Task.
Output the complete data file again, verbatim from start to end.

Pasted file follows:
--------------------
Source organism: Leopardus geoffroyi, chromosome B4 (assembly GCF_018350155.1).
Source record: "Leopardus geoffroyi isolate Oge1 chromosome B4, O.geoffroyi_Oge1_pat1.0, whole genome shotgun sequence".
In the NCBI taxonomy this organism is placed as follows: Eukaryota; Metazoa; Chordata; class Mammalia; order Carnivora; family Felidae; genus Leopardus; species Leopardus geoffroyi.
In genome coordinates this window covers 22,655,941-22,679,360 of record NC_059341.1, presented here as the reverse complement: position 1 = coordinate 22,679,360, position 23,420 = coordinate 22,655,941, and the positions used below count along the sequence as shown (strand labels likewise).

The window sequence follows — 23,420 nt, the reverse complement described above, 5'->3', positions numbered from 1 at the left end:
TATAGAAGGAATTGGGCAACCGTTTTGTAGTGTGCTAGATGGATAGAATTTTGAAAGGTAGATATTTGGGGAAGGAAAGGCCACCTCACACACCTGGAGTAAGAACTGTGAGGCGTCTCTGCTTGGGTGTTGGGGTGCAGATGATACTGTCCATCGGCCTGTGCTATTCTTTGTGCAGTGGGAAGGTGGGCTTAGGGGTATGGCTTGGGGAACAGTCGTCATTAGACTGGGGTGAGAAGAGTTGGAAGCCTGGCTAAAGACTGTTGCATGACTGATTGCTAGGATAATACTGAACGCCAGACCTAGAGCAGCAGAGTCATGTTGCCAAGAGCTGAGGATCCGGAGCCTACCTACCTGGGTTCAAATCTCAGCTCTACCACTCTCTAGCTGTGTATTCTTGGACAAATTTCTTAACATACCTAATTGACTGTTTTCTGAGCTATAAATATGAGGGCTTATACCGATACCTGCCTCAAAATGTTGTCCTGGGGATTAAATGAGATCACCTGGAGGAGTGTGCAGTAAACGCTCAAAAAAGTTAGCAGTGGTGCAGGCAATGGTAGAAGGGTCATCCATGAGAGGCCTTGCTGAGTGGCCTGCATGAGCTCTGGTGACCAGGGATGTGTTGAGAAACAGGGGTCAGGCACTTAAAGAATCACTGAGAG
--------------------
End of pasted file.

Source organism: Leopardus geoffroyi, chromosome B4 (assembly GCF_018350155.1).
Source record: "Leopardus geoffroyi isolate Oge1 chromosome B4, O.geoffroyi_Oge1_pat1.0, whole genome shotgun sequence".
In the NCBI taxonomy this organism is placed as follows: Eukaryota; Metazoa; Chordata; class Mammalia; order Carnivora; family Felidae; genus Leopardus; species Leopardus geoffroyi.
In genome coordinates this window covers 22,655,941-22,679,360 of record NC_059341.1, presented here as the reverse complement: position 1 = coordinate 22,679,360, position 23,420 = coordinate 22,655,941, and the positions used below count along the sequence as shown (strand labels likewise).

The window sequence follows — 23,420 nt, the reverse complement described above, 5'->3', positions numbered from 1 at the left end:
TATAGAAGGAATTGGGCAACCGTTTTGTAGTGTGCTAGATGGATAGAATTTTGAAAGGTAGATATTTGGGGAAGGAAAGGCCACCTCACACACCTGGAGTAAGAACTGTGAGGCGTCTCTGCTTGGGTGTTGGGGTGCAGATGATACTGTCCATCGGCCTGTGCTATTCTTTGTGCAGTGGGAAGGTGGGCTTAGGGGTATGGCTTGGGGAACAGTCGTCATTAGACTGGGGTGAGAAGAGTTGGAAGCCTGGCTAAAGACTGTTGCATGACTGATTGCTAGGATAATACTGAACGCCAGACCTAGAGCAGCAGAGTCATGTTGCCAAGAGCTGAGGATCCGGAGCCTACCTACCTGGGTTCAAATCTCAGCTCTACCACTCTCTAGCTGTGTATTCTTGGACAAATTTCTTAACATACCTAATTGACTGTTTTCTGAGCTATAAATATGAGGGCTTATACCGATACCTGCCTCAAAATGTTGTCCTGGGGATTAAATGAGATCACCTGGAGGAGTGTGCAGTAAACGCTCAAAAAAGTTAGCAGTGGTGCAGGCAATGGTAGAAGGGTCATCCATGAGAGGCCTTGCTGAGTGGCCTGCATGAGCTCTGGTGACCAGGGATGTGTTGAGAAACAGGGGTCAGGCACTTAAAGAATCACTGAGAG